Review: Blaster Master: Overdrive (WiiWare)

A blast from the past gets a makeover

Over the years, Sunsoft's NES Blaster Master release has become a favourite among fans of the console. Not only has it gone on to become a true cult classic for the system, it's also been called one of the most innovative gameplay experiences of the 8-bit era. Now Sunsoft is back and after having recently releasing the original Blaster Master on the Virtual Console, they've now given fans of the game something to really sink their teeth into with a brand new version of the game for the WiiWare service aptly titled Blaster Master: Overdrive. And in truth, they couldn't have chosen a better word to describe the game, as it's everything the original was and more.

Fans of the original Blaster Master will feel right at home from the start with this title. Not only is the core gameplay exactly the same, but Sunsoft even managed to toss in some very useful control tweaks to make the game even more playable. Now you can shoot diagonally in both S.O.P.H.I.A. mode and on foot in the overhead view. This makes not only taking standard enemies out much easier and more intuitive, but also gives you a bit of an edge when it comes to taking down some of the game's mammoth mutant bosses.

Your ultimate goal in Blaster Master: Overdrive is to locate the lairs of the boss mutants and destroy them. Beating a boss will win you a special upgrade kit for your assault vehicle that will allow you access to previously inaccessible areas of the game. So while there's a linear atmosphere to the flow of the game, there's still plenty of freedom in your exploration throughout .

Exploration on the outside world is mainly done inside your assault vehicle. Luckily it comes complete with the ability to jump as well as fire its cannon. As you add upgrades to your vehicle, you'll soon have access to various special powers like a grappling hook and even a hover ability. As you explore each area you'll come to caves that require you to disembark your vehicle and set out on foot in the overhead mode. It's here that you have a wide variety of weapons at your disposal, with everything from your standard cannon, which can be powered up, to grenades and homing missiles. Many caves have plenty of weapon and health upgrades to be found, but some turn out to be boss lairs so it's always a good idea to save as often as you can. The game even offers you a map of the entire area, useful for finding unexplored areas.

The game's basic controls are very intuitive and easy to use, and the decision to make the Wii Remote held NES-style the controller of choice makes coming to grips with these controls quite easy. Even cycling through the various weapons and assault vehicle abilities is easy to do on the fly. There is a slight pause when you press the jump button while inside the assault vehicle, but it's something you'll get used to after awhile. There's also a gradual increase in difficulty that keeps the game from becoming overwhelming too suddenly. And while the boss fights are absolutely amazing, they all feature distinct attack and movement patterns that requires you to figure them out in order to destroy them rather than toss you into a redundant button-mashing experience. As smooth as the play control was in the original, Sunsoft have managed to improve upon it with this WiiWare release, and with eight different areas to explore you're going to get your money's worth out of this one.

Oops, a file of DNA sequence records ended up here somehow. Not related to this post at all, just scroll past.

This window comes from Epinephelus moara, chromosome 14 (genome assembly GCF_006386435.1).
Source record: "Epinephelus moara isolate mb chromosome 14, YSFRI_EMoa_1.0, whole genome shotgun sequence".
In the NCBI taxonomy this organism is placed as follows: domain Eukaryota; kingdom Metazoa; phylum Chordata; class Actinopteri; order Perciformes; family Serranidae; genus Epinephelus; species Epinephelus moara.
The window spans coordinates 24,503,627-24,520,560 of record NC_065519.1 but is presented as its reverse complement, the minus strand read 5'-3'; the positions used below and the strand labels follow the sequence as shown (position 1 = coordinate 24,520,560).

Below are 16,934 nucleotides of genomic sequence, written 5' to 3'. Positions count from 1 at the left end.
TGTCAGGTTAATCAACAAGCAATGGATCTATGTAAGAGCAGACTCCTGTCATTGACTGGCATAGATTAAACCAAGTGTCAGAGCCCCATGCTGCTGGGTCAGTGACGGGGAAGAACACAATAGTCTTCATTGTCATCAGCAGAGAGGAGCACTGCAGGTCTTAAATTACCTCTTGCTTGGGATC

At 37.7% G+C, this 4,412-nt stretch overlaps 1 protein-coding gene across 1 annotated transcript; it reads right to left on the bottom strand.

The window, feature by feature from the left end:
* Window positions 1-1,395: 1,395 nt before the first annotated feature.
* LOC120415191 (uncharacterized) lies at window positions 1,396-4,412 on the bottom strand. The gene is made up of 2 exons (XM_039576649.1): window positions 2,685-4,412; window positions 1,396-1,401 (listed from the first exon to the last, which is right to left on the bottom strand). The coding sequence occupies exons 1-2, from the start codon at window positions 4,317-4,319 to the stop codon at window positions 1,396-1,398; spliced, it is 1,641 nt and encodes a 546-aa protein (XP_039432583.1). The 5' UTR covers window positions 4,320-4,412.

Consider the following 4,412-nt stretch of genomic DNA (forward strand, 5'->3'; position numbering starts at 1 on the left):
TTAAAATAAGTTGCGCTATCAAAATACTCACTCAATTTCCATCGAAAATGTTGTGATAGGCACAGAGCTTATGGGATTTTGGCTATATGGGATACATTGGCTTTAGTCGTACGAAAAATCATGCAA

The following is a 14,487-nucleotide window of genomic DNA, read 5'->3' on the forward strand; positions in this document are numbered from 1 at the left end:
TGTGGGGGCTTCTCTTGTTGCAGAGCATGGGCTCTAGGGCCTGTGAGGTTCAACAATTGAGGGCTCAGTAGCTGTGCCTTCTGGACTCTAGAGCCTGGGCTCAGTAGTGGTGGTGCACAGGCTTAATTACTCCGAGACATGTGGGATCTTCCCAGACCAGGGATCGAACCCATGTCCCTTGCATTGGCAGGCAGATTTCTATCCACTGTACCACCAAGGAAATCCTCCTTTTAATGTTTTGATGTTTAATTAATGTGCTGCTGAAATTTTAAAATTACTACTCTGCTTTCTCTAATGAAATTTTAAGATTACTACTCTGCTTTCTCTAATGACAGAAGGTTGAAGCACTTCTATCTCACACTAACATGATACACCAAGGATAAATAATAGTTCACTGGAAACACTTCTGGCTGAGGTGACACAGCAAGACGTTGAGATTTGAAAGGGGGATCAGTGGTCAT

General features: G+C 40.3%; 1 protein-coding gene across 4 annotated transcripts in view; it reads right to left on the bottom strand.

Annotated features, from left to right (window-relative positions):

Blaster Master: Overdrive leaves behind the simple 8-bit visuals of the original in favour of a more flashy graphical presentation. Everything from the parallax-scrolling backdrops to the extremely detailed characters and enemies give the game a very refreshing modern coat of paint. There's also plenty of variety between the various areas to keep things fresh and interesting, but if there's one area of the game that truly shines, it's the gigantic bosses you'll have to square off against. Each one is absolutely gorgeous in terms of visual flash and their movements are as smooth as silk. It's nice to see this type of attention to detail in a WiiWare retro release.

Not to be outdone by the striking visuals, the game's soundtrack is equally impressive. The remixed Blaster Master tunes sound better than ever, and the sound effects shine as well. There's honestly not a bad track in the entire game and if you have a nice surround sound system, you'd better crank this one up because it has some amazing bass and some very impressive separation between speakers. Many WiiWare soundtracks tend to sound muffled and washed out at times due to compression, but there's not a hint of that in this fantastic audio package.


The unique blend of platforming and shooting, not to mention two different perspectives, give Blaster Master: Overdrive everything fans of the original game could possibly want. Toss in some amazing gameplay tweaks and give the game a smoother difficulty curve and what you have is easily one of the best WiiWare games on the service and a fitting update to one of the all-time NES classics. If you can appreciate a truly unique and engaging retro gaming experience, not to mention what is one of the best games available on WiiWare, look no further because you've just found it.

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